Monday, January 26, 2009

A FEW GOOD MEN: America’s Call to Action

By Brandon Brice

In this year’s past election, the Republican’s nominee Sen. John S. McCain and the GOP portrayed him as a true American hero; being shot down and captured by the enemy, surviving five years into captivity and being beaten to the point of having life sustaining fractured limbs. Unfortunately, the Grand Old Party still couldn’t defeat the Democratic nominee, losing to a message of hope, change, and a financial rescue plan. Last Sunday morning, as I walked down 125th street in Harlem, I noticed a man around the age of 50 years of age asking people for change. The man who obviously was homeless was wearing a military jacket draped with medals and insignia. America’s commitment to its armed forces and veterans is dwindling, as our soldiers should be one of our nations top priorities pre-and post service.

Military duty throughout America’s history has always exemplified courage and honor, until the 1960’s where the introduction to the television revolutionized the American perception towards the atrocity’s of war. In 1941, the attack on Pearl Harbor, a U.S. naval base in Hawaii, resulted in the lives of hundreds of innocent soldiers. As a result we bombed Hiroshima and Nagasaki under President Harry S. Truman’s orders. Historian’s challenge the idea that if every American family had access to a television versus a common AM/FM radio at the time then WWII would be observed in a different way perhaps unfavorable. In the end, a strong military force, intense agriculture and smart diplomacy are the only options to having a dominant and sustainable presence in the world.

As a grandson and cousin of two former United States Naval Officers, I had the pleasure of asking both veterans pertinent questions about the military from a perspective of a recent soldier in the Iraq War to a veteran of 56 years in the Korean War conflict. As a nation we generally do not pay full homage to our troops, whether they’re returning from conflict, seeking employment or general benefits that should be granted to veterans. As I walked the streets of New York in Times Square the numerous amounts of homeless veterans, usually from the Vietnam War or Desert Storm, living in cardboard boxes under the Port Authority overpass is quite shameful. Military service is an honor and we as American’s must cherish the idea of those men and women putting their lives on the line to keep this nation safe. The opposing views suggest that we spend too much on the military, but we must remember much of the funding is generated towards the families left behind, the ability to feed our troops and the capability to simply provide our troops with the best firearm, weaponry and protection needed to secure our boarders and fight against the opposing force. The military is an important portion of what makes America free, and we should pay full homage to those that commit to the idea of protecting that god given right.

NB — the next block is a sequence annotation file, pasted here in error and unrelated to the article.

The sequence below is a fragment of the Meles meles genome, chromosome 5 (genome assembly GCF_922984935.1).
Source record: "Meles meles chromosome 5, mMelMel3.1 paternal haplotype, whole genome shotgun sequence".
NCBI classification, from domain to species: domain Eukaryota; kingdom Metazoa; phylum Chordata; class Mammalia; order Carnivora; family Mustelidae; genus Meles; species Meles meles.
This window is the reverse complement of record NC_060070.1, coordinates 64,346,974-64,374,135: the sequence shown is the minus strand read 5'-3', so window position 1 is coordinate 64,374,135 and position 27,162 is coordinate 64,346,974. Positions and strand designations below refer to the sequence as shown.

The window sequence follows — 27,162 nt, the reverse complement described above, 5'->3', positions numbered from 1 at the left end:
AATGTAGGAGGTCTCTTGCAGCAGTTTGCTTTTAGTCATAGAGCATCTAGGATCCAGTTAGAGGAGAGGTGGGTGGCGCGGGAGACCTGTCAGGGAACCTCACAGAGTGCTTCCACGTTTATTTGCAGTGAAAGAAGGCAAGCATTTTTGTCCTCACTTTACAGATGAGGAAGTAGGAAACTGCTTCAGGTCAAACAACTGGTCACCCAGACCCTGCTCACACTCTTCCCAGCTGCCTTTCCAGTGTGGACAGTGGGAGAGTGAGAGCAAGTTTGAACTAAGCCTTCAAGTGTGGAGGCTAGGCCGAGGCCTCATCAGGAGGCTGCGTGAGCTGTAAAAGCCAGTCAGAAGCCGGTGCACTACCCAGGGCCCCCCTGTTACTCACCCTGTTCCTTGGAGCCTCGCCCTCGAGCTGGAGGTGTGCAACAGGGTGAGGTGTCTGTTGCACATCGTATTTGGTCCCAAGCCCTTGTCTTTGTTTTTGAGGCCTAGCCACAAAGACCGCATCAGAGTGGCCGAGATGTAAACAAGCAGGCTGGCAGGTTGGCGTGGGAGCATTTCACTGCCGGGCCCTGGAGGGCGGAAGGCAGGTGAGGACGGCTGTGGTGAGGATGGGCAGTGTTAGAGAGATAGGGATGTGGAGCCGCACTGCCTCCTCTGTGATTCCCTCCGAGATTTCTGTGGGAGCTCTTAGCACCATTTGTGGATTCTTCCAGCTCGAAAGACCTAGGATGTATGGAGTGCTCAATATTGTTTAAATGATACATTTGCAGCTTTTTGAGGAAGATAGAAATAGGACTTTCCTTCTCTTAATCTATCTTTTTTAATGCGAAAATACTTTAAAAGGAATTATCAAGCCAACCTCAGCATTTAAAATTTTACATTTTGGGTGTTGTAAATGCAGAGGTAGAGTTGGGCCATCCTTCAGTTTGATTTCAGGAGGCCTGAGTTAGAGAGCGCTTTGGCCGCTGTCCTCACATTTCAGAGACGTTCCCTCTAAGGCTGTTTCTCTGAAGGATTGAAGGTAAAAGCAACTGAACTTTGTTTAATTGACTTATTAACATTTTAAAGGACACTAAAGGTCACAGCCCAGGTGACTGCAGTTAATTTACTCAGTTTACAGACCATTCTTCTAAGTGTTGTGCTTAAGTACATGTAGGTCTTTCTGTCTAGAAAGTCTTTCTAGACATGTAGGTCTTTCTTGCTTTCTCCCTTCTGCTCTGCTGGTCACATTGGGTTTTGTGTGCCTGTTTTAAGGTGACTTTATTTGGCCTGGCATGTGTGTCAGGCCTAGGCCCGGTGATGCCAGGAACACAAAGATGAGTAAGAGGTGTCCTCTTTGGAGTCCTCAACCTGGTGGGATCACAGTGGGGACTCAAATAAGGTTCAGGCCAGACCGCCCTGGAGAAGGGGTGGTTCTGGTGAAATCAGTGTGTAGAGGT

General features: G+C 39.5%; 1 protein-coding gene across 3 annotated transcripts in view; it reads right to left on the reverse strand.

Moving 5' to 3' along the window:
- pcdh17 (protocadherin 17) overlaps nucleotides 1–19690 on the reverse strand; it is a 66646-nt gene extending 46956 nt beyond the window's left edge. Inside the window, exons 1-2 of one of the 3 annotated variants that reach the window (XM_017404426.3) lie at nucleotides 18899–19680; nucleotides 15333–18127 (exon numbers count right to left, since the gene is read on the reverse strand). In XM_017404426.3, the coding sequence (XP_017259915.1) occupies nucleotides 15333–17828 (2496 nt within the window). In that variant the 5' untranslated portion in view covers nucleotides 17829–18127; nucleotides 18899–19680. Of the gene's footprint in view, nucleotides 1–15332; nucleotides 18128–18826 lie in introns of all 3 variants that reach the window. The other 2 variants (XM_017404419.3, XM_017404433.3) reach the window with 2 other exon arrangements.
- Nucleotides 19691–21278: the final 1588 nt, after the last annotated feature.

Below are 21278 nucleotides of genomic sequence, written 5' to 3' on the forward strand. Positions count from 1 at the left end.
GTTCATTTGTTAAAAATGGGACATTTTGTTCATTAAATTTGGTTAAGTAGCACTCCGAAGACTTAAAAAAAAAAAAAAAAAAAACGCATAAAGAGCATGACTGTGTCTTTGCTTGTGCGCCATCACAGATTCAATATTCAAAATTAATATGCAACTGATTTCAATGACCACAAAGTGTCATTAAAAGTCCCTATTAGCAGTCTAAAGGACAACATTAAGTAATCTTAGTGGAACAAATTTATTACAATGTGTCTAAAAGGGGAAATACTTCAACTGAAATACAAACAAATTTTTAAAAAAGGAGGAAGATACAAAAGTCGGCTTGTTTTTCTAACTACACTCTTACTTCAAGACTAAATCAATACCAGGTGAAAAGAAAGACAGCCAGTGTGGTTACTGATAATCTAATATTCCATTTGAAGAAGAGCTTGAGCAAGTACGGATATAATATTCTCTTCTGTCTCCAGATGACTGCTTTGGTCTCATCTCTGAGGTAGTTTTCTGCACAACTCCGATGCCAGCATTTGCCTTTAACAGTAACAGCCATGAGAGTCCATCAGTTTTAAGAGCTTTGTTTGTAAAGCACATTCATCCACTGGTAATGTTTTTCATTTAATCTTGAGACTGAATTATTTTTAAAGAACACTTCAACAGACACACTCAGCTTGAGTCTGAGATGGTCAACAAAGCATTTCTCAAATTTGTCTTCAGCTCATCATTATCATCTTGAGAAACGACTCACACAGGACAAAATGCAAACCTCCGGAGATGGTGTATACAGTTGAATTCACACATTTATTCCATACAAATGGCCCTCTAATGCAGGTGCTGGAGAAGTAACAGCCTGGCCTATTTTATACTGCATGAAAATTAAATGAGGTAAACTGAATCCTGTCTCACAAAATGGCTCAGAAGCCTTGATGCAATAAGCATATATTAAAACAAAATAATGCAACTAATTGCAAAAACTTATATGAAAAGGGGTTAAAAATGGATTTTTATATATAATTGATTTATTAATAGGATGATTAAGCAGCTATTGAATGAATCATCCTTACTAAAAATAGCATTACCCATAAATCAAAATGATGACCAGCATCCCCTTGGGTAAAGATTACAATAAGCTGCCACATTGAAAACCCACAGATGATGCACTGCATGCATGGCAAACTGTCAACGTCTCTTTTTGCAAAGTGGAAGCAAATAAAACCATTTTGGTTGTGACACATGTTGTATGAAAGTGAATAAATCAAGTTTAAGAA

Recent military enrollment numbers, through public opinion show a slight decline in the number of American’s who desire to serve. Young American’s view military service as a last minute means for college money or an alternative to avoiding the correctional facility. The Honorable Congressman Charles Rangel, Chairman of the Ways and Means Committee and a former veteran, has called for every American to serve, as a means to possibly reinstate the draft. Let’s think for a moment of the benefits of passing a bill to push for a mandatory military service of two years. What if American’s honored our troops by granting those men and women, who serve for10 years a tax exempt status? Should the government’s Committee on Veteran Affairs fight to assure that if we can take care of AIG and Lehman brothers, then we can take care of the many men and women that put their lives on the line to protect us at night? America has it’s priorities in the wrong direction when recent studies show that educators, police officers, fire-fighters and military veterans are living on food stamps and barely making a means to an end.

Brandon Brice is a graduate of Howard University and is a former graduate of the New Jersey Eagleton Institute of Politics fellow at Rutgers University. As a long time member of Republicans for Black Empowerment, Brandon is an active contributor to Brandon is a proud member of Alpha Phi Alpha Fraternity, Inc, and attends the Greater Abyssinia Baptist Church in Harlem.

1 comment:

Mike said...

While your monetary and tax benefits sound great the idea of 2 years of service via a draft does not. I will give you a business case for why a draft does not work in the modern military.

Imagine you have a company that used high cost, high tech equipment and perform very high risk tasks. Your new employee must attend training for 6 months just to learn the basics. It will take another 6 months to a year for the person to be qualified to do their job.

You have mandated a very high personnel turnover for jobs that work best when your teams have developed working relationships that require years to develop and maintain. After all the cost of training this person, you will have use of their skills for 6 months, a year at best.

The moral of the team members that stay will drop as they will constantly have to cover the tasks that the new hires would cover if they would stay around. The quality of the on the job training will drop as the 'old hands' do not want to invest all their efforts on someone that will be gone in 6 months.

The idea of mandatory service sounds great to those who do not do the service.